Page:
Planting seed potatoes
A few days before planting, fork over the plot, incorporating some general purpose fertiliser in the top few inches.  Set the tubers in rows, either at the bottom of a ‘V' shaped trench or in individual small holes made with a trowel.  Many gardeners aim to have the rows running north-south as this allows the sun's rays to warm both sides of the ridges (see ‘Earthing up' below).

First Earlies can be planted from late February in milder, frost free areas; Second Earlies from early March; Salad varieties from late March; Maincrop varieties from late March.

Spacing, depth and row width
Traditional planting distances are as follows:
First Earlies, Second Earlies and Salad varieties:
12in/30cm apart and 4in/10cm deep in rows 18in/45 cm apart.
Maincrop varieties:
15in/40cm apart and 4in/10cm deep in rows 24in/60 cm apart.

Earthing up
As soon as shoots start to appear above the soil, it's time to start ‘earthing up' the rows.  This means pulling soil over the shoots from either side of the row to form a ridge.  This protects the plants from late frosts and prevents the tubers from becoming green and inedible.  Repeat this regularly until the ridges are about 8in/20cm high.

Feeding and watering
An application of a high potash fertiliser at the rate suggested on the pack will increase yields.  Avoid fertilisers high in nitrogen as these will delay maturity of the crop.

Potatoes need plenty of moisture, particularly round about flowering time which is when the tubers start to form.  In dry spells it is recommended that the crop is watered every 10 days or so.  N.B. Check for any current local watering restrictions before doing this.  An occasional heavy watering is better than little and often as this does not get down far enough and encourages shallow rooting.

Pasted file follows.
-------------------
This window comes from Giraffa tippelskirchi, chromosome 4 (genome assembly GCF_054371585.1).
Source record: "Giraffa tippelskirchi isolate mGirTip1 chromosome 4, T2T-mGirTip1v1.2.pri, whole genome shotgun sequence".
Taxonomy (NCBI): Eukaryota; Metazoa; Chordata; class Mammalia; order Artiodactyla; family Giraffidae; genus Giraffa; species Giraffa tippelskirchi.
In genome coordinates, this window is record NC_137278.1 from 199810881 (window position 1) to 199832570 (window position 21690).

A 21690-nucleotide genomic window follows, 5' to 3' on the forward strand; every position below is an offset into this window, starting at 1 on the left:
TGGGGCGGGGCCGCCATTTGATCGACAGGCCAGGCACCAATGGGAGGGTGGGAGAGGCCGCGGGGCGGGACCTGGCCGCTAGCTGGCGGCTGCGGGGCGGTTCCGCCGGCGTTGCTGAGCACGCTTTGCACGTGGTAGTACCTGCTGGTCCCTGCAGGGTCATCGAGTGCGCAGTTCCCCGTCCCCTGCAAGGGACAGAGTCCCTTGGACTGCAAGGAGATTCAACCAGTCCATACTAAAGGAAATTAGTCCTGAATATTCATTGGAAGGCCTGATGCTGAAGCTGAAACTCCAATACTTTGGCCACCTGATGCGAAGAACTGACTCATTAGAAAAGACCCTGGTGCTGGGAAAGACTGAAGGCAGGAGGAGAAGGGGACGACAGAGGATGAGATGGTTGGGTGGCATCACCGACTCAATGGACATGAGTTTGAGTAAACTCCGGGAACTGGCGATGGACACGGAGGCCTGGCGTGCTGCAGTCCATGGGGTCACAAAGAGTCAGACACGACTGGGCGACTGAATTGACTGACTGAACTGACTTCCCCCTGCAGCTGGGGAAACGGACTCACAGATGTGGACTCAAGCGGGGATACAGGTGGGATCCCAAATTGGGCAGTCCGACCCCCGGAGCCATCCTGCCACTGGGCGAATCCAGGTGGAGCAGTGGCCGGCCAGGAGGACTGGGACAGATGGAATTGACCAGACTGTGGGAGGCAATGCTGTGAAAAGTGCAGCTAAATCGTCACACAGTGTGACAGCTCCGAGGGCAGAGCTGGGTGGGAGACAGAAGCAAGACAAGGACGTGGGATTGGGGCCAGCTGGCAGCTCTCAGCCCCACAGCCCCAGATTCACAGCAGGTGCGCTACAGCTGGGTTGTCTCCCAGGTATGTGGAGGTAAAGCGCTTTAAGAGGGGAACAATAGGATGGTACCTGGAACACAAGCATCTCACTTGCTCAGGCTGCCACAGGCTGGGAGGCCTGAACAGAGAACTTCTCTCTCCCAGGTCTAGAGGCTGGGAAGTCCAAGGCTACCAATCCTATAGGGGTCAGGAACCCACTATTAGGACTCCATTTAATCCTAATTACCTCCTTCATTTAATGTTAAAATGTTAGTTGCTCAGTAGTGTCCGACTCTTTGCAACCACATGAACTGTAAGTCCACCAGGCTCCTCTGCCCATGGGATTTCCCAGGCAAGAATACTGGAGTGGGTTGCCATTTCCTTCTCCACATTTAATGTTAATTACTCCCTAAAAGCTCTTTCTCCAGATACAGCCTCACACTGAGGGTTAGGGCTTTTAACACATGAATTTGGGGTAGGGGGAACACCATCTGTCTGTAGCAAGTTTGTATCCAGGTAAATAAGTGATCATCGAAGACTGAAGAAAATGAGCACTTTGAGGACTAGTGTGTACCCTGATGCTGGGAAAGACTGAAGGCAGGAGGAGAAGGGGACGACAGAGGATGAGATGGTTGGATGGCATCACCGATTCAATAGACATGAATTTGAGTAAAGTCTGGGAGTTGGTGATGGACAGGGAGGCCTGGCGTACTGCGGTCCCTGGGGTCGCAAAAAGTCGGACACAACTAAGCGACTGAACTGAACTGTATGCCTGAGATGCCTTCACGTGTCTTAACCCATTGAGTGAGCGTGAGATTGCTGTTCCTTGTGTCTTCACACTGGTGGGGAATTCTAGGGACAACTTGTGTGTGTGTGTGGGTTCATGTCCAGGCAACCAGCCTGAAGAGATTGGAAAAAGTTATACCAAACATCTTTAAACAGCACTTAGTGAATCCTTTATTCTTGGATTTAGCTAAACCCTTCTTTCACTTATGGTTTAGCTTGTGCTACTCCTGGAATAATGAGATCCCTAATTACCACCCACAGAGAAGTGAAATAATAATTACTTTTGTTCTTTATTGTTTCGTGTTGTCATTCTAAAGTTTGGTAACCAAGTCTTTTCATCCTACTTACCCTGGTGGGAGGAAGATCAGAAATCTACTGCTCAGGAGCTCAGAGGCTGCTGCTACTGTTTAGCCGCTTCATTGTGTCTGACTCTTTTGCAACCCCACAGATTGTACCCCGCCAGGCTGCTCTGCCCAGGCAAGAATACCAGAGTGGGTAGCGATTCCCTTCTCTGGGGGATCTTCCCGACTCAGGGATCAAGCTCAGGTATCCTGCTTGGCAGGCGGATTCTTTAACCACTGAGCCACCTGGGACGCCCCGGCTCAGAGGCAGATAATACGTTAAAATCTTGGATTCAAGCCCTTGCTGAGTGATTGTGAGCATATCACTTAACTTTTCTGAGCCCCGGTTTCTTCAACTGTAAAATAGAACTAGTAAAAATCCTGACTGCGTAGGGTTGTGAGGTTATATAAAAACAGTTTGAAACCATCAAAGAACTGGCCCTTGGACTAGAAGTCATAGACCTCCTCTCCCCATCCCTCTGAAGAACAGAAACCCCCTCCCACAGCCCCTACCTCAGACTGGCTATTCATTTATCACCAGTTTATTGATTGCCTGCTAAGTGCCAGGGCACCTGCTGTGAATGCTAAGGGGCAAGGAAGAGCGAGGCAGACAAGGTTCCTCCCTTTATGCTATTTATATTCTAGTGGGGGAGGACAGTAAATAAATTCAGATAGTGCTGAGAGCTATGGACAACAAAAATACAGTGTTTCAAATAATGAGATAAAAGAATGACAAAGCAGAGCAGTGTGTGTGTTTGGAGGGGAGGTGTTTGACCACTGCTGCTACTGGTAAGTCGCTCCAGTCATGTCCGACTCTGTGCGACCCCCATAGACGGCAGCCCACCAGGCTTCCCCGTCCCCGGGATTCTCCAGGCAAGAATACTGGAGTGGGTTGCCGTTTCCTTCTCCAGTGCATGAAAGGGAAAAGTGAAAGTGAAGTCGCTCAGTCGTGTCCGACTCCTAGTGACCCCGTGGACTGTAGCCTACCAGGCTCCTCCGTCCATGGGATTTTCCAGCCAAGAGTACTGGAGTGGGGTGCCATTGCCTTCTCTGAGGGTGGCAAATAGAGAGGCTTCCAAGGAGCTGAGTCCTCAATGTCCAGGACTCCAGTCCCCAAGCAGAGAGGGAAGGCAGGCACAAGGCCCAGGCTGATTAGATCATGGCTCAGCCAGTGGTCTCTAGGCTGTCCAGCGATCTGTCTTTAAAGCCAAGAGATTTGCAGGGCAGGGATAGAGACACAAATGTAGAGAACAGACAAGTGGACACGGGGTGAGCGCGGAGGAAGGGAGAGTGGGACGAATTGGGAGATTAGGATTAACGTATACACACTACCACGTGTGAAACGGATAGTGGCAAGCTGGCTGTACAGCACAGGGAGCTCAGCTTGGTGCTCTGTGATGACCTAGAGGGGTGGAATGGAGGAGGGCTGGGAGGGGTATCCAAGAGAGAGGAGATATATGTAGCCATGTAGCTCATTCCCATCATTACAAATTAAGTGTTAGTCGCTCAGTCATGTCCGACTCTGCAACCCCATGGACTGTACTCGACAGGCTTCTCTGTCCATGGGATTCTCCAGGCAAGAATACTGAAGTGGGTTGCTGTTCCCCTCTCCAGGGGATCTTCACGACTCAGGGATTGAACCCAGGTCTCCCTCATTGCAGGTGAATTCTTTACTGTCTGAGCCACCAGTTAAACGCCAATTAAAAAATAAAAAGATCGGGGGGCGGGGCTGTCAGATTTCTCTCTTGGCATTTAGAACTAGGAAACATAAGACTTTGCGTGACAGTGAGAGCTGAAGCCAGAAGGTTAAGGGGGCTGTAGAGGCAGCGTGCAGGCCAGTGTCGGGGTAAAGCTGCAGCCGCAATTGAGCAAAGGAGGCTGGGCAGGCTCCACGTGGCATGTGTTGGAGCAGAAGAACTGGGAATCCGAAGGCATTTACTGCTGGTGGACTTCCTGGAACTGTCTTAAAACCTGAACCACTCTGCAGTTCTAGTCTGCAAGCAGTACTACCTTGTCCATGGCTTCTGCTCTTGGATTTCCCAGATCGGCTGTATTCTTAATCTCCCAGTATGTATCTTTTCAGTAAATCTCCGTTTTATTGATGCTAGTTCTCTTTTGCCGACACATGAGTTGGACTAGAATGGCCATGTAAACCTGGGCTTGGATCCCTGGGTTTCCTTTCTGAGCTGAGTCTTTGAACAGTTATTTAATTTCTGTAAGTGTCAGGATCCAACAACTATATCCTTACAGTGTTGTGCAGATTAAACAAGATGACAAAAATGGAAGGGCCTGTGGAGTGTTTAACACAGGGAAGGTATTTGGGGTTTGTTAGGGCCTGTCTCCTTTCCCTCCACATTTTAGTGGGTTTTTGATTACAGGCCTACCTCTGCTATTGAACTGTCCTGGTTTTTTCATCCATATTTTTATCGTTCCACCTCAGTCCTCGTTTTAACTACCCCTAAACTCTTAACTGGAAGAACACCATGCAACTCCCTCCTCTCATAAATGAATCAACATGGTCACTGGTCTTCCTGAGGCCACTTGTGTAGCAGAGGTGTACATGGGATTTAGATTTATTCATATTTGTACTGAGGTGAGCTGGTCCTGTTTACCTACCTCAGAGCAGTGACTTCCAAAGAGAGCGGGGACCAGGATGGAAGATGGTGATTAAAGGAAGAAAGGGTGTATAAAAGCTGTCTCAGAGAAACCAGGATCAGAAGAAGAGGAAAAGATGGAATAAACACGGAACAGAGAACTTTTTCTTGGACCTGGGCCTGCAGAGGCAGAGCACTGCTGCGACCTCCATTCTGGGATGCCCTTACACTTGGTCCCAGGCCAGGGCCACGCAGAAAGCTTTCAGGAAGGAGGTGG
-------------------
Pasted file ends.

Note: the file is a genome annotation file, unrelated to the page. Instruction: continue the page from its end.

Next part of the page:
Harvesting and storing
Harvest times depend on planting dates, weather and temperature at planting time, weather during the growing season, variety maturity and weather and temperature at harvest time.  However, in general terms:

First Earlies are best harvested in small quantities & eaten straight away when fresh in June & July.
Second Earlies and Salad varieties can also be harvested in small quantities and eaten when fresh in June and July.  Alternatively, if the skins are allowed to ‘set' - i.e. they don't rub off when lifted - cut the foliage down to stop continued growth, lift in September and store as per Main crop varieties.
Maincrop varieties can be lifted from September onwards and stored as long as the tubers are lifted in dry conditions or are dried properly.  Store in a hessian sack in a cool, dark, frost-free area.

Pests and diseases
All our seed potatoes come from disease-free, certified stock. Please note that we are unable to refund (or supply replacement seed next season) for any crop failures which will have been occasioned by prevailing local growing conditions brought about by adverse weather and/or pests.  This includes all such problems caused by Blight, Potato Cyst Nematodes, Blackleg, Common Scab and Slugs.